The government has greater powers with respect to Corporations than it does with respect to other groups of citizens. That's because Corporations are a creation of government laws. The government licenses groups of people to put some resources in a pot for a money-making (or other) project, and if they get in a dispute it limits their liability to the resources in the pot, as long as they don't deliberately break any criminal laws and follow the rules of the license. A corporation is treated like a separate individual before the law - but as a creation of a license it has mostly privileges, not rights (though the privileges are largely modeled on the rights and privileges of individuals), and what rights it has are the rights of its component individuals.

    As for VOLUNTEERING to buy a product with a radio-locatable tag: You can chose to do it. You can chose not to do it. Or you can chose to do it and then remove the tag.

    They're just there to keep track of inventory. Once it's yours, remove it (or burn it out in place).
  • by SmoothOperator ( 300942 ) on Saturday February 17, 2001 @07:28PM (#422853) Homepage
    There are those out there who claim that cell phones cause brain/eye cancer.
    Now imagine zillions of little chips emitting radiation. So if you're a Coca-Cola delivery guy, and handle many, many cases of Coke each and every day, you ain't having any kids... Sorry.

    And then, we'll have script kiddies and hardware gurus making an electronic version of the dog whistle. They turn it on, and VOILA! each and every chip within 10 miles responds and gets fried. And Coca-Cola loses track of 100,000 items. So they produce more, and all other companies who's chips got fried produce more of their products. There is no demand, they lose money, America goes bankrupt and civilization collapses. Conclusion: Your privacy will be violated only for a little while: then we'll all go back to the Stone Age.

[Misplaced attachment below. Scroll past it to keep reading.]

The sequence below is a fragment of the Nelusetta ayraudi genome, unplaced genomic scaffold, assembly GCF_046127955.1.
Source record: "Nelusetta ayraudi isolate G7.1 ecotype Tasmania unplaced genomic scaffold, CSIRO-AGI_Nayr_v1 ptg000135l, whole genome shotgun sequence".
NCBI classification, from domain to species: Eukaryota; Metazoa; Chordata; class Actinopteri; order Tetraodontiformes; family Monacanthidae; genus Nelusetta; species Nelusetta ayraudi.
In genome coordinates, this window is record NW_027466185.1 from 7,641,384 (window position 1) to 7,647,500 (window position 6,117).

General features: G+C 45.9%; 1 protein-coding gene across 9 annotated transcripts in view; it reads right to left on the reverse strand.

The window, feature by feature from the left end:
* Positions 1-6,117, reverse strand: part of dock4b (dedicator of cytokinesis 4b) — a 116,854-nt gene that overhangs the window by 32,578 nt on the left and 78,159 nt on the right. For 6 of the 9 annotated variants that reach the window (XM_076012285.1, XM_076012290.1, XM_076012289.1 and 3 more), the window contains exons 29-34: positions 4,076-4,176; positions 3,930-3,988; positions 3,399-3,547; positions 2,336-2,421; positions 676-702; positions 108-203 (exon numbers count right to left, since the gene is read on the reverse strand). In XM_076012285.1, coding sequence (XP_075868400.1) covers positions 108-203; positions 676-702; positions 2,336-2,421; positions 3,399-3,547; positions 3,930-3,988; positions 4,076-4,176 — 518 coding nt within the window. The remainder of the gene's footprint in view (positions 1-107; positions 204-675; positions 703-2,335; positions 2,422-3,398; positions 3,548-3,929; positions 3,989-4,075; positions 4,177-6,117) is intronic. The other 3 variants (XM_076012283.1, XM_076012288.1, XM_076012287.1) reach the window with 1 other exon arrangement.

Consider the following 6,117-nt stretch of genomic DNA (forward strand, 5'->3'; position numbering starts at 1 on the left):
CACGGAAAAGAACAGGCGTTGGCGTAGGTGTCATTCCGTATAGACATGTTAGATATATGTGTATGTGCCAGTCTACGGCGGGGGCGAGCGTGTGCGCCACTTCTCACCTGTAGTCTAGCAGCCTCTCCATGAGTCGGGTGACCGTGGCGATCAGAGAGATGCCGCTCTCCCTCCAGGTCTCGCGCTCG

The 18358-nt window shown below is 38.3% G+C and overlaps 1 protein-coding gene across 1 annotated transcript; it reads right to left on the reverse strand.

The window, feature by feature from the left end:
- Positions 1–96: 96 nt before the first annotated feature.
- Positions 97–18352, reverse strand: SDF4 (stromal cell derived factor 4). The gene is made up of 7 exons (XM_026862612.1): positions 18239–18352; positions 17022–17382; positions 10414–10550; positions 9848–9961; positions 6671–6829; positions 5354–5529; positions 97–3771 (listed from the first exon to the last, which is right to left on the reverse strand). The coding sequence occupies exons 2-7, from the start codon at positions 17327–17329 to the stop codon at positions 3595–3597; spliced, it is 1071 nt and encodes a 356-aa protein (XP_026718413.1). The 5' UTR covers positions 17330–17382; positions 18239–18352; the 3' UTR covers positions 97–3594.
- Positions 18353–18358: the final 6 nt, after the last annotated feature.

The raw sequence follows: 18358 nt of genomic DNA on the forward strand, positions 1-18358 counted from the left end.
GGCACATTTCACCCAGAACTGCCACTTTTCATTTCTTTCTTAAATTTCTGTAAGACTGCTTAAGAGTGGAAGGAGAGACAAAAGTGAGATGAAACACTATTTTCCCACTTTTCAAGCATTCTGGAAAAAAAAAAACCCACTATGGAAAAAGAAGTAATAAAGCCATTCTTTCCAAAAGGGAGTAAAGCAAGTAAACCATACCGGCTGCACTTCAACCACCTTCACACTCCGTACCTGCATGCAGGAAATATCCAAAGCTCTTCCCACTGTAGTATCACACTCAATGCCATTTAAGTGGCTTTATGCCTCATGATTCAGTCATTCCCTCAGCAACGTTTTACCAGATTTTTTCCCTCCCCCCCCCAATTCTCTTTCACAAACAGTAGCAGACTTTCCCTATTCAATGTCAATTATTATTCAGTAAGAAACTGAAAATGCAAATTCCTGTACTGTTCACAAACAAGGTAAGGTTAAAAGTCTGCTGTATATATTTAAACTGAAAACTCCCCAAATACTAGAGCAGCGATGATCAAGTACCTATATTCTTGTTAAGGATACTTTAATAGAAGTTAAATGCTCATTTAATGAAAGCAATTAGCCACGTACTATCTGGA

• > ...collision detection and retransmission...

    While this works fine for ethernet, it is somewhat hard to design this in a reliable way for these simple transmitter. Indeed, you'd have to guard not only against undercounting, but also overcounting. What happens if a product misdetects a collision, and responds a second time? What happens if a collision takes place, which is seen by the scanner, but by none of each products? etc. With ethernet, "false alarms" about collisions are no problem, because the extra packet (carrying the same contents as the previous one) will simply be discarded. With product counting, this can't be done, as not only the contents of the packets is important, but also their number. Hence the need to have unique ids by item rather than by kind of item.

  • 1) The US Army has more and better guns than the average normal gun-owner

    There are a lot more gun-owners. Many of them are ex-military. And the US military is made up of citizens sworn to uphold the constitution and laws - one of which forbids its use in domestic law-enforcement and other such actions.

    If the government goes tyrannical, provokes a popular uprising, and tries to use the army to suppress it, they may find many of the troops going over to the other side - somtimes as coherent units - and taking the whiz-bang weapons with them.

    2) Since when is armed action against corporations defensible?

    Whenever it's self-defense against coercion. People have a right to self-defense, whether it's against a crook with a gun or a corporation with one.

    But I don't think that's what is really at issue here. These are inventory control tags. You can chose to buy products marked with them. You can chose NOT to buy products with them. Or you can chose to buy products with them and then remove them or burn them out. Armed attacks on Sun Microsystems or Motorola seem unjustified. B-)

    3)As stated before, not everyone lives in the USA.